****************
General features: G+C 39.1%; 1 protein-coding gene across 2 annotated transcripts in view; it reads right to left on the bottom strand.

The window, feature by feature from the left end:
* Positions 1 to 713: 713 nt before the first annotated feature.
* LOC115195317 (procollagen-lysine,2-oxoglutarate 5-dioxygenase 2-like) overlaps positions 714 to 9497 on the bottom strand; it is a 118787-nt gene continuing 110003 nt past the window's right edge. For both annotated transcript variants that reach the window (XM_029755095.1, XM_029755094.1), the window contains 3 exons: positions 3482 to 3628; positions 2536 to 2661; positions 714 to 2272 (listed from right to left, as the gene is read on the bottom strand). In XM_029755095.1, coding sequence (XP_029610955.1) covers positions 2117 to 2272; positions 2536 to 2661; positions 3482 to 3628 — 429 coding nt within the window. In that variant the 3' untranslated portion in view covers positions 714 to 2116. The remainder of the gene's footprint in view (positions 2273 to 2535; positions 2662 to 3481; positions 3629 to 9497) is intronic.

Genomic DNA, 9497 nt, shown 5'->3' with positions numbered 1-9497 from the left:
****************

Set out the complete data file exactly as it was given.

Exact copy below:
General features: G+C 39.1%; 1 protein-coding gene across 2 annotated transcripts in view; it reads right to left on the bottom strand.

The window, feature by feature from the left end:
* Positions 1 to 713: 713 nt before the first annotated feature.
* LOC115195317 (procollagen-lysine,2-oxoglutarate 5-dioxygenase 2-like) overlaps positions 714 to 9497 on the bottom strand; it is a 118787-nt gene continuing 110003 nt past the window's right edge. For both annotated transcript variants that reach the window (XM_029755095.1, XM_029755094.1), the window contains 3 exons: positions 3482 to 3628; positions 2536 to 2661; positions 714 to 2272 (listed from right to left, as the gene is read on the bottom strand). In XM_029755095.1, coding sequence (XP_029610955.1) covers positions 2117 to 2272; positions 2536 to 2661; positions 3482 to 3628 — 429 coding nt within the window. In that variant the 3' untranslated portion in view covers positions 714 to 2116. The remainder of the gene's footprint in view (positions 2273 to 2535; positions 2662 to 3481; positions 3629 to 9497) is intronic.

Genomic DNA, 9497 nt, shown 5'->3' with positions numbered 1-9497 from the left: